ISSN (Print) - 0012-9976 | ISSN (Online) - 2349-8846

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Denationalised Elites and Their Search for Global Ranking of Higher Education Institutions

India’s denationalised intellectuals may help us realise the common concerns of the West and India. But they displace India’s historical universals. Their search for the global ranking of higher educational institutions is devoid of moral and intellectual concerns for a national-popular collective will.

The authors are grateful to Deepa Srinivas for her comments, additions, and editorial help.

India’s denationalised elites1 seek global standards in higher education institutions (HEIs) and follow a “cosm­opolitan” view alienated from any res­ponsibility towards a “national-popular” will.2 They reiterate that India’s HEIs need to follow publication standards of “the top 100 global universities.” Currently, India’s 35 HEIs figure in the Quacquarelli Symonds (QS) global ranking list and the older Indian Institutes of Technology (IITs) are within the first 400, whereas the top seven central universities are in the range of 500 to 1,200 ranks in the QS ranking. India Today rep­orts, “Only 22 Indian higher institutions found a place amongst the top 1,000 universities of the world.”3 Over the last five years, their rankings have remained unchanged. They continue to get scored poorly under the “faculty–student ratio,” even though they have improved their “academic reputation” and “citati­ons” marginally, which will be exami­ned later in the article. As the faculty–student ratio is critically weak in India, no Indian university appears in the top 100 ranks, the report adds.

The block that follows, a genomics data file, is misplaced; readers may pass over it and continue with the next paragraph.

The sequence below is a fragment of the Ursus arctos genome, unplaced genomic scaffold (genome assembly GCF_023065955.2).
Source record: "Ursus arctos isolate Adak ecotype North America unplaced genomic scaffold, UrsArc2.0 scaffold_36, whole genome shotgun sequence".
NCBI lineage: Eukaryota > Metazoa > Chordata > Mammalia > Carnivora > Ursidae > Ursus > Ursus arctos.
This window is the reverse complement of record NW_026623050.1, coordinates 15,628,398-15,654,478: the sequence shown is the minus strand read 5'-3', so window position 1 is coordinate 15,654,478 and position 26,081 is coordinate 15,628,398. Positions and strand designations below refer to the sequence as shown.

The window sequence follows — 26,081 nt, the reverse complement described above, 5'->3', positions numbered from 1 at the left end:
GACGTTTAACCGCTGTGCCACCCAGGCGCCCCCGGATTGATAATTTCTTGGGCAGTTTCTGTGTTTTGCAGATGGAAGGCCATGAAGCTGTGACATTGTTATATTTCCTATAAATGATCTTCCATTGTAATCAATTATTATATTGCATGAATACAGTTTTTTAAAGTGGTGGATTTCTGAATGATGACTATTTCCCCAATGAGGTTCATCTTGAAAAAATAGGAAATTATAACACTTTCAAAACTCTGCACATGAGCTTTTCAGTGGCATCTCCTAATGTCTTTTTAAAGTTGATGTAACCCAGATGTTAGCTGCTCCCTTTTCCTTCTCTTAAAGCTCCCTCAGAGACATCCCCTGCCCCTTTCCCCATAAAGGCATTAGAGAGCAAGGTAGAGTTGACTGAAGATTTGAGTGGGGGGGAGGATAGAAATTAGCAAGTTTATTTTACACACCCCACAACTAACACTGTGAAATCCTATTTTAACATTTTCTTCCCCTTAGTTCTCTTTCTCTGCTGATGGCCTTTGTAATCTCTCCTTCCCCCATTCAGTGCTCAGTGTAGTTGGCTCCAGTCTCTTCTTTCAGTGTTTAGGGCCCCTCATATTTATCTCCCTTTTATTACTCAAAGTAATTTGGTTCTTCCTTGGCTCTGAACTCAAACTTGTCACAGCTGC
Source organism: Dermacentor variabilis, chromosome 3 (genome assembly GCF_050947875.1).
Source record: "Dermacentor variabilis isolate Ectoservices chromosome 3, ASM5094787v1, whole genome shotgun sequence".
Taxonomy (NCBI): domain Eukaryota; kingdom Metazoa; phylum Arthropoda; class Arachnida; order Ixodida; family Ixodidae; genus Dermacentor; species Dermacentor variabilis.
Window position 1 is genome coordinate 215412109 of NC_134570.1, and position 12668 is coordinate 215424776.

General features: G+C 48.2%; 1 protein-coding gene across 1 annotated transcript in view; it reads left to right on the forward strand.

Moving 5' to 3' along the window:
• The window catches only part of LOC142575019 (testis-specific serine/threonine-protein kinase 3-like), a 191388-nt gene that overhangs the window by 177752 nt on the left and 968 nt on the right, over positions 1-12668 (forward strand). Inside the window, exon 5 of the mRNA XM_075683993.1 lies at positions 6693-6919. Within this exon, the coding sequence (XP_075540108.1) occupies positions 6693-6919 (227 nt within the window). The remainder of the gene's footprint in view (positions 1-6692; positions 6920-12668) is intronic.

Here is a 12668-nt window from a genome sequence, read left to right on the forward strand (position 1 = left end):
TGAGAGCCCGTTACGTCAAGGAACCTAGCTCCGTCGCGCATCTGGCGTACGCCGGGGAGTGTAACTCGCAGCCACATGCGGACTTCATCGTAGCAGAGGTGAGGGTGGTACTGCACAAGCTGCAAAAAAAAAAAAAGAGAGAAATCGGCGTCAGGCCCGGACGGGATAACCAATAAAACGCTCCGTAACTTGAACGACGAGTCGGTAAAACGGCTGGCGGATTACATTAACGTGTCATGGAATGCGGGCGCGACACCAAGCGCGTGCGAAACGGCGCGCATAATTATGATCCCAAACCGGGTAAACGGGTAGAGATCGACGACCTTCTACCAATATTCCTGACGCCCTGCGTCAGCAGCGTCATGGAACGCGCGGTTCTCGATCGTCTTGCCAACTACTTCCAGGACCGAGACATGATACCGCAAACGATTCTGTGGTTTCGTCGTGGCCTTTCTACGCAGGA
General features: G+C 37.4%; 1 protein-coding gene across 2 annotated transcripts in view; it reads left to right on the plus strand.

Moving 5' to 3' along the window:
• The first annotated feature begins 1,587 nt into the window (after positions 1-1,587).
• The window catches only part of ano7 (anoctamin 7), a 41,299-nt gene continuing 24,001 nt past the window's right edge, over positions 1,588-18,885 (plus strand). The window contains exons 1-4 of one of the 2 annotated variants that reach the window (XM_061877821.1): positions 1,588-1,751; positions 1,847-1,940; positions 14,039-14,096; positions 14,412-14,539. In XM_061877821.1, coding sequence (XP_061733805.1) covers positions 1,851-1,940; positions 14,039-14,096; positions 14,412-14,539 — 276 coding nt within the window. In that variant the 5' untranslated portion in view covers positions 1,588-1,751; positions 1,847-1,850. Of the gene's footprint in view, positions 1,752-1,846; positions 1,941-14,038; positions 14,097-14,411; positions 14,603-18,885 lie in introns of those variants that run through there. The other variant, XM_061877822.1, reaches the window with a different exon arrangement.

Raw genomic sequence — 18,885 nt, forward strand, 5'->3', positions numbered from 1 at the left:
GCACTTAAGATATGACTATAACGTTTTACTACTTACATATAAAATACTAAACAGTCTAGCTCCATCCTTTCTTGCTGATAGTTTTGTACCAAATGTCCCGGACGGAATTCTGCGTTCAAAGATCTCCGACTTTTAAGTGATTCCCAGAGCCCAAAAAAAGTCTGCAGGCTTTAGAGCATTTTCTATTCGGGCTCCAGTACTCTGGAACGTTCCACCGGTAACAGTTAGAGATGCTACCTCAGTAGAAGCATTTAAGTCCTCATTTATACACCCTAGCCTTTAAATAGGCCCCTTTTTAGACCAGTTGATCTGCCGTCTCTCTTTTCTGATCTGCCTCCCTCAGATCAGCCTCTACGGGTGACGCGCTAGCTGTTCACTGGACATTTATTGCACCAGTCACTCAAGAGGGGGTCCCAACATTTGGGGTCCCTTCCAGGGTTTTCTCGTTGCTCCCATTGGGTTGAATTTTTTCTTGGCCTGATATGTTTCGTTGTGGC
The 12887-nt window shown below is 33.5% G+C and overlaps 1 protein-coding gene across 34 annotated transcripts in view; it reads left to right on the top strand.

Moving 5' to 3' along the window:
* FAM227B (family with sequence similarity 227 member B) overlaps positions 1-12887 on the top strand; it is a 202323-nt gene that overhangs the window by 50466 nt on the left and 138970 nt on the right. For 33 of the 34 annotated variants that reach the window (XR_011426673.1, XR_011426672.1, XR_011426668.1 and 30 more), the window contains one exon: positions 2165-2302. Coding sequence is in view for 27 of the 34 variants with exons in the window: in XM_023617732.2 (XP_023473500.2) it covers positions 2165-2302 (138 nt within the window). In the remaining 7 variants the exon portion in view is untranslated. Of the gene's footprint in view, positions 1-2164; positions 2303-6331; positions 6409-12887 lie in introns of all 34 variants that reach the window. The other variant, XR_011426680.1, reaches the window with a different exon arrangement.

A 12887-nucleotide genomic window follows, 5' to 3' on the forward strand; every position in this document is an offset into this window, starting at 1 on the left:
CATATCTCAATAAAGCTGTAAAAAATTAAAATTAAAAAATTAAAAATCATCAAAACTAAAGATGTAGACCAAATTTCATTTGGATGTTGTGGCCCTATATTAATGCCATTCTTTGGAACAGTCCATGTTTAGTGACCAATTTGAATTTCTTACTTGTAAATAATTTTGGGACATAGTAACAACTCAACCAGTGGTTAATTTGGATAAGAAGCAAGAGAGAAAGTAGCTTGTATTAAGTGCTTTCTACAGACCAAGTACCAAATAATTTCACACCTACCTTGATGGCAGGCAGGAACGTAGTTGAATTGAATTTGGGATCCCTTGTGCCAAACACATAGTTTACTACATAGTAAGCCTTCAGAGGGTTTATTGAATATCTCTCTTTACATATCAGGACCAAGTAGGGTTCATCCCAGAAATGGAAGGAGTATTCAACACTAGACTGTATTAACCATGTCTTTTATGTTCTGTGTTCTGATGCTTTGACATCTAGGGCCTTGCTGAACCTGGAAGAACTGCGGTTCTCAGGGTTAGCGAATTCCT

However, India’s cosmopolitan elites are in great hurry to catch up with global standards as soon as possible. They argue that India’s search for global peers should benefit all students to make informed choices in their higher education. Their ideals of catching up with global standards, worthy as it may be, are empty rhetoric as their pathways do not add­ress the question of the limited choices available for most students and teachers in India. The purpose here is to explain the substantial differences between ­India and Western countries and the ­neglect of education by all political regi­mes since independence.

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Updated On : 9th Jul, 2022
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